That headline is a definite understatement.
Pok Pok — for now — is an unassuming little hut on southeast Division, around 32nd street, that serves northern style Thai cusisine. It’s adjacent to a house that’s being renovated for a big move later this summer, as little Pok Pok grows up and sprouts it wings. We wait with bated breath to see how that transition materializes, and how the menu fleshes out.
Until then, you can enjoy the virgin Pok Pok and it’s small menu. There’s only a half-dozen items or so on the menu. Food Dude has an excellent write up and there’s an active thread at ExtraMSG’s forum. Andy, Mr. Pok Pok himself, weighs in with a few posts and clues us in to the future trajectory of Pok Pok’s ascension.
Currently it’s more of a take-out joint, though there is a covered patio with a few picnic tables. The last time I visited they were running a ramen special with Mama brand instant noodles (Tom Yum flavor, which Mr. Pok Pok deemed the “most popular” brand in Thailand). The soup is spiked with meat pulled from the wonderful rotisserie game hens (Kai Yaang) that are the star of the menu. For $3 it is a wonderful testament to Pok Pok’s populist approach — the fact he proudly serves instant ramen and sells it for a pittance is extremely endearing.
The Kai Yaang is probably the tastiest bird I’ve had in Portland. The skin is flavorful and crispy, and the the bird is perfumed with lemongrass and garlic. You get a whole game hen for around $8 — this is a small(er) bird, obviously, but well worth the money. It’s served with a piquant, sweet chili dipping sauce. Absolutely amazing.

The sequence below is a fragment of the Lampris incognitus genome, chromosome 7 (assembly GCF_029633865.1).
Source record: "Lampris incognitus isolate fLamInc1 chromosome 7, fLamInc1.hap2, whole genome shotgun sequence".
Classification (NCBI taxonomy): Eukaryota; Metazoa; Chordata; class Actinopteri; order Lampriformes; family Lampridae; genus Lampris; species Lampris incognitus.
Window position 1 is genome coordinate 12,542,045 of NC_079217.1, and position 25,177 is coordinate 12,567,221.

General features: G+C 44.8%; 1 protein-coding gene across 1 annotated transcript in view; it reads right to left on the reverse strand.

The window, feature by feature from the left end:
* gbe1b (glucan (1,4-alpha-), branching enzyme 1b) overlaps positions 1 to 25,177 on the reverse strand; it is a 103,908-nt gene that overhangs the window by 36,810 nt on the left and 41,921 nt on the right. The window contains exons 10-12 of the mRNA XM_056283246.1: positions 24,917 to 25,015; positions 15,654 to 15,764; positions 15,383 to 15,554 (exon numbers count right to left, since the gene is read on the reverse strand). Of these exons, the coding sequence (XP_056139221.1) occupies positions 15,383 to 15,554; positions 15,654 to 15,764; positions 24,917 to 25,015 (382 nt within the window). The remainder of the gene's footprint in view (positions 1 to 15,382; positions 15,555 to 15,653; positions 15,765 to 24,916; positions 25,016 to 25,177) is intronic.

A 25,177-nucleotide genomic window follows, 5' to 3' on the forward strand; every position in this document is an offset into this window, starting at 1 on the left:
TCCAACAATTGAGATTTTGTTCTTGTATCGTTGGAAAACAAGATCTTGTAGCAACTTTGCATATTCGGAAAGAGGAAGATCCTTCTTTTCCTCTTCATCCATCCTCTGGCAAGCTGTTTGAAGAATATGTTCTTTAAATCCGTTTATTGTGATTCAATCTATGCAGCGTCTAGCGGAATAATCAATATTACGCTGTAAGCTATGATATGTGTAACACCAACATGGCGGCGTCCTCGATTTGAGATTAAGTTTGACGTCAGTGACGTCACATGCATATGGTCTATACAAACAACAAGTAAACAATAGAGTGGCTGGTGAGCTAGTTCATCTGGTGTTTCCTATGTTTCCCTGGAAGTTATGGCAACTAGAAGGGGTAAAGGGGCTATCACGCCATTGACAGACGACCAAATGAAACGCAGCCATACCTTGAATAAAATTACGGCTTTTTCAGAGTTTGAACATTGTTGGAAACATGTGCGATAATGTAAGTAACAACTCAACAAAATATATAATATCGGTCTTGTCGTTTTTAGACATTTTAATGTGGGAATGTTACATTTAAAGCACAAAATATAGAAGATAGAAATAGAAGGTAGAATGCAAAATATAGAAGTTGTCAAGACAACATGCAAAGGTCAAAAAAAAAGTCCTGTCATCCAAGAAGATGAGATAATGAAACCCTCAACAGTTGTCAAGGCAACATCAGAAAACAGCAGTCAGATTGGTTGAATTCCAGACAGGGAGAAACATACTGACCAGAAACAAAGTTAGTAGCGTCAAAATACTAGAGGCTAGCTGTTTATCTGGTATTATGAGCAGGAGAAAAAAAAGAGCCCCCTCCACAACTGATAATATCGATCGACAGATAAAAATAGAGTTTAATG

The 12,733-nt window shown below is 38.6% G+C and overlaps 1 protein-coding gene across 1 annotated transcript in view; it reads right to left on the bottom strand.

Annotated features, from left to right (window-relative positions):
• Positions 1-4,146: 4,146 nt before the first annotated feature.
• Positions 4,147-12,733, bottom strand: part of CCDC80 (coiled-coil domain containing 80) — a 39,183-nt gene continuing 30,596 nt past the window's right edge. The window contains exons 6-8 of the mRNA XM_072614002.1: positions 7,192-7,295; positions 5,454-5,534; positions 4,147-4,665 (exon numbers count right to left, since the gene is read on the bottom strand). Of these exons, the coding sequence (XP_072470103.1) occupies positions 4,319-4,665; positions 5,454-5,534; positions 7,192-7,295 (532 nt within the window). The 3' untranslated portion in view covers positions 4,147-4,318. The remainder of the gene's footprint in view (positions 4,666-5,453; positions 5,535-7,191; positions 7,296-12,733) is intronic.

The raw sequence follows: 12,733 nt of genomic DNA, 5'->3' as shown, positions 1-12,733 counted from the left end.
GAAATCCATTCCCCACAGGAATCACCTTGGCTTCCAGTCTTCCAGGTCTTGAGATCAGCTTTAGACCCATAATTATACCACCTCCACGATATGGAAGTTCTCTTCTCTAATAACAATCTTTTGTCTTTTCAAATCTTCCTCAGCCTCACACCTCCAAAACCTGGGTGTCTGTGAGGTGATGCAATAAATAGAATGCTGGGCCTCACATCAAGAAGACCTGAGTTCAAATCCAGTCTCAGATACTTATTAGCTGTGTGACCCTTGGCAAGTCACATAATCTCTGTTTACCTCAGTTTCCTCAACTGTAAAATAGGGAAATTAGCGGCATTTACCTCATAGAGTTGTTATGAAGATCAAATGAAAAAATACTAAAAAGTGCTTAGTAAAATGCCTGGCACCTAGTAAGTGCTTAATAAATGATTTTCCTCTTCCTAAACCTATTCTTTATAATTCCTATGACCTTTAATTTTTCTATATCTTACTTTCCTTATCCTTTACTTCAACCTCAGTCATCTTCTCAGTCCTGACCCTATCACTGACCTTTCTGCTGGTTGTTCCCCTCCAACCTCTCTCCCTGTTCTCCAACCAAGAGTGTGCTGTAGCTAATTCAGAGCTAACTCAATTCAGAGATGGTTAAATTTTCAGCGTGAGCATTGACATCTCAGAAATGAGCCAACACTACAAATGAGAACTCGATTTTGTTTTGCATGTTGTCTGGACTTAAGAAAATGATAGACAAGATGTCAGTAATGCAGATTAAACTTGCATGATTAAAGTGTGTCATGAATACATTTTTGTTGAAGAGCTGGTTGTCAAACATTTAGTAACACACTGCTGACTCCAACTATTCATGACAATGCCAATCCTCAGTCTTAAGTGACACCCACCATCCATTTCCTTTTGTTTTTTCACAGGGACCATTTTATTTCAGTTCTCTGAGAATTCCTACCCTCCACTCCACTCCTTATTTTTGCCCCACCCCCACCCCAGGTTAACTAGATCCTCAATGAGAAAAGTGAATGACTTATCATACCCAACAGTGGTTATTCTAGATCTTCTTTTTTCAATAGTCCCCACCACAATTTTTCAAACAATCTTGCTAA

Khao Man Som Tam. Coconut rice, topped with shredded pork and fried shallots, served with Papaya Pok Pok – shredded papaya with long beans, fish sauce, sugar, garlic, topped with peanuts. When you order papaya salad, you’ll see the huge thai mortar with the elongated pestle come out, as either Mr. Pok Pok or his apprentice starts mashing the base ingredients, including tiny dried shrimp, chilies and lime. The cherry tomato in the salad seals the deal. Fresh, tart, sweet, sour, spicy – all the stalwart tastes of Thai food working together in perfect harmony.
The coconut rice and pork are just plain yummy. The pork shreds are sweet and savory at the same time, and pair with the coconut rice just perfectly. My 20-month old daughter could not eat enough, shoveling fistfuls in her mouth. I almost didn’t want to share.
Get over to Pok Pok before it graduates and matures into perhaps a less accessible adult.
For those interested in Pok Pok etymology, check out Mr. Pok Pok’s recent post at Portlandfood.org. Turns out its origins don’t spring from the Filipino patois for “whore.” Who woulda thunk.